Penetrating trauma is a serious emergency that requires prompt prehospital identification, transport, and often, immediate surgical intervention. It’s easy to miss some penetrating wounds unless you do a detailed secondary assessment. Remember that penetrating injuries to the head, neck and chest have significant morbidity and mortality. Victims of penetrating trauma have the best outcomes when they’re treated in a comprehensive trauma center that allows rapid assessment, necessary imaging and quick access to surgical care in the operating room setting. The role of prehospital personnel is to detect these injuries, provide essential emergency care and ensure that the patient is delivered to the closest appropriate facility.14 JEMS

1. Glantz LH, Annas GJ. Handguns, health and the Second Amendment. N Engl J Med. 2009;360(22)2360–2365.
2. Richardson EG, Hemenway D. Homicide, suicide, and unintentional firearm fatality: Comparing the United States with other high-income countries, 2003. J Trauma. 2011;70:238–243.
3. Glance LG, Osler TM, Dick AW, et al. The survival measurement and reporting trial for trauma (SMARTT): Background and study design. J Trauma. 2010;68:1491–1497.
4. Demetriades D, Kimbrell B, Salim A, et al. Trauma deaths in a mature urban trauma system: Is “trimodal” distribution a valid concept? J Am Coll Surg. 2005;201:343–348.
5. Demetriades D, Martin M, Salim A, et al. The effect of trauma center designation and trauma volume on outcome in specific severe injuries. Ann Surg. 2005;242(4):512–517.
6. Pruitt, B. Management and Prognosis of Penetrating Brain Injury. J Trauma. 2001;51(2):S1–S86
7. Demetriades D, Theodorou D, Cornwell E, et al. Transcervical gunshot injuries: Mandatory operation is not necessary. J Trauma. 1996;40(5):758–760.
8. Cook CC, Gleason TG. Great vessel and cardiac trauma. Surg Clin North Am. 2009;89(4):797–820.
9. Nicholas JM, Rix EP, Easley KA, et al. Changing patterns in the management of penetrating abdominal trauma: the more things change, the more they stay the same. J Trauma. 2003;55(6):1095–1108.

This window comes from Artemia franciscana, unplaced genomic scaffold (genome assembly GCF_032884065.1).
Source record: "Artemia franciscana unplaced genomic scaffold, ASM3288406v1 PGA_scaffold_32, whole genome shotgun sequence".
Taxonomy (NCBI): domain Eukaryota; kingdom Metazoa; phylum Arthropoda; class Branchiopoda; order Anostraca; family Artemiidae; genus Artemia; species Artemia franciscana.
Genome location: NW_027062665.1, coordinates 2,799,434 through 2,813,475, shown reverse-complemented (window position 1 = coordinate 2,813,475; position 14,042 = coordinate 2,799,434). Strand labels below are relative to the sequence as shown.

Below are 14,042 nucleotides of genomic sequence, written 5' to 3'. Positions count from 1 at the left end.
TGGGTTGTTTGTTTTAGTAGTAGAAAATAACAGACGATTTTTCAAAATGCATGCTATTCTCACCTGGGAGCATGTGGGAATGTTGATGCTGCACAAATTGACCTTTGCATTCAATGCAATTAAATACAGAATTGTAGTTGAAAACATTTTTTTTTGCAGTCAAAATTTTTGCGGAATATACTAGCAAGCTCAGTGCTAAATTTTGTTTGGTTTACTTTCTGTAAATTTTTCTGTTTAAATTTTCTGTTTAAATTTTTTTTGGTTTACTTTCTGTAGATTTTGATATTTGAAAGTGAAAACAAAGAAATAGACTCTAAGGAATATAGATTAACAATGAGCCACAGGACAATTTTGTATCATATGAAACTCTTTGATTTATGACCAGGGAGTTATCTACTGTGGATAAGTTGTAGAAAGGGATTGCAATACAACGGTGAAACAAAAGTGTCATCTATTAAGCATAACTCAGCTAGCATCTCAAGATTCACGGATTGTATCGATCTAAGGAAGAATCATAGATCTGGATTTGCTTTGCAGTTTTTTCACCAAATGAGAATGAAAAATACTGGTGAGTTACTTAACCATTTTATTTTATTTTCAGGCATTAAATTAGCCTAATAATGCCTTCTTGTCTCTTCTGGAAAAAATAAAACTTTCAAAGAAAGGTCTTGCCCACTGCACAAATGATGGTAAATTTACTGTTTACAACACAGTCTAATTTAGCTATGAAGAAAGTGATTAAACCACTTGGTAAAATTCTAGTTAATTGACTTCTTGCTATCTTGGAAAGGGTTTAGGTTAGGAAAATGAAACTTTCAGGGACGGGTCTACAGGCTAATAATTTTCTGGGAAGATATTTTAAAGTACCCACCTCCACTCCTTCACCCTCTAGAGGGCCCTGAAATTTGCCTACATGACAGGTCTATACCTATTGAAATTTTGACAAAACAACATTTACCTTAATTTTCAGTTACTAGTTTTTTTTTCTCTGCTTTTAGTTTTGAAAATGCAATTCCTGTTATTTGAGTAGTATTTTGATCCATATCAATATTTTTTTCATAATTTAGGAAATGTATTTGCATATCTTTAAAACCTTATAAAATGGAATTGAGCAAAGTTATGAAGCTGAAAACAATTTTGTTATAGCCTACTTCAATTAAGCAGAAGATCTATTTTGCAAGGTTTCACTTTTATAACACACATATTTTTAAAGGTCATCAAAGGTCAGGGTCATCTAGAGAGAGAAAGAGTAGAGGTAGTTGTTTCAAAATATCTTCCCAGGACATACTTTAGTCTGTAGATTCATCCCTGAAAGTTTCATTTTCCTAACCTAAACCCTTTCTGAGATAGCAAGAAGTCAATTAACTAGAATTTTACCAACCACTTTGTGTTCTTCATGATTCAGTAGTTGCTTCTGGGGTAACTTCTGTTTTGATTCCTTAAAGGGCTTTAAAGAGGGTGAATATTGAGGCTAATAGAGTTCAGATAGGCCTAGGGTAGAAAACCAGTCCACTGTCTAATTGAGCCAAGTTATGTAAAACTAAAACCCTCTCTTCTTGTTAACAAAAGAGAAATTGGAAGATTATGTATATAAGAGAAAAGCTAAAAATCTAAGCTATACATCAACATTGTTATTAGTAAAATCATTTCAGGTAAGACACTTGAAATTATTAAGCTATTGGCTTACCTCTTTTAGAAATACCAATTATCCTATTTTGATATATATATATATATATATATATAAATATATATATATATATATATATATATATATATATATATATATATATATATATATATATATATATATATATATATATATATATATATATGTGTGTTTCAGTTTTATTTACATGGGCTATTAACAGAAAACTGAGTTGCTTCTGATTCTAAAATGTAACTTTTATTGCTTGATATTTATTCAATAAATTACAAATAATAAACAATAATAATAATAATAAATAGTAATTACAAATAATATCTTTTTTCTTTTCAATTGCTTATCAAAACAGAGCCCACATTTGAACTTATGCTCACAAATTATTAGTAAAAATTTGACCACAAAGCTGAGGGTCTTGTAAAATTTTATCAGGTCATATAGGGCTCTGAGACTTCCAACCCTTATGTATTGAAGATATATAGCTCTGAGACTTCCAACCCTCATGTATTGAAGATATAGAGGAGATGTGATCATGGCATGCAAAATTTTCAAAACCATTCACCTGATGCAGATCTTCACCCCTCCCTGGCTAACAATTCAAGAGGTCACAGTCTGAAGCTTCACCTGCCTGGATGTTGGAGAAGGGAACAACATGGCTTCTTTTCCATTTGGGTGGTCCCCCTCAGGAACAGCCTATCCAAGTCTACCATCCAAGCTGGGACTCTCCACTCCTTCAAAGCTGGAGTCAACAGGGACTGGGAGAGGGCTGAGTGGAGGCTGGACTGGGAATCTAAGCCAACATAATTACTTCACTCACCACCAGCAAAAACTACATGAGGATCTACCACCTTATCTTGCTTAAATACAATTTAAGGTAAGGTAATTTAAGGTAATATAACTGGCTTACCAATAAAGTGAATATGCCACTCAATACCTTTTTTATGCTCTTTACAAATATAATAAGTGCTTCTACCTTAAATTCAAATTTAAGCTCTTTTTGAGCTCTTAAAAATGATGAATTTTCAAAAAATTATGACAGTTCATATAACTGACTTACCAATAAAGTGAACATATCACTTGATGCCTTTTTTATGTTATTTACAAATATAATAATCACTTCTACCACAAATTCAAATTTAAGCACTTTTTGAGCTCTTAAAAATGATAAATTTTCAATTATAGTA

10. Stuke LE, Pons PT, Guy JS, et al. Prehospital spine immobilization for penetrating trauma—review and recommendations from the Prehospital Trauma Life Support Executive Committee. J Trauma. 2011;71(3):763–769.
11. Inaba K, Barmparas G, Ibrahim D, et al. Clinical examination is highly sensitive for detecting clinically significant spinal injuries after gunshot wounds. J Trauma. 2011;71(3):523–527.
12. Lustenberger T, Talving P, Lam L, et al. Unstable cervical spine fracture after penetrating neck injury: A rare entity in an analysis of 1,069 patients. J Trauma. 2011;70(4):870–872.
13. Vanderlan WB, Tew BE, McSwain NE. Increased risk of death with cervical spine immobilisation in penetrating cervical trauma. Injury. 2009;40(8):880–883.
14. American College of Surgeons Committee on Trauma. Advanced Trauma Like Support, Eighth Edition. American College of Surgeons: Chicago, 2008.

This article originally appeared in April 2012 JEMS as “Breakng the Surface: Arm yourself with knowledge about penetrating trauma.”


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Related Topics: Patient Care, Medical Emergencies, Pain Management, Special Patients, penetrating trauma, gunshot wounds, GSW, Bryan Bledsoe, Jems Features

Author Thumb

Bryan Bledsoe, DO, FACEP, FAAEM, EMT-PDr. Bledsoe is an emergency physician and Professor of Emergency Medicine and Director of the EMS fellowship at the University of Nevada School of Medicine in Las Vegas. He is the author of numerous EMS textbooks and articles.


Michael Casey, MDMichael Casey, MD, is assistant professor of surgery at the University of Nevada School of Medicine and an attending trauma surgeon at University Medical Center in Las Vegas.


Ryan Hodnick, DORyan Hodnick, DO, is a second-year emergency medicine resident at the University of Nevada School of Medicine in Las Vegas. He’s also a former paramedic.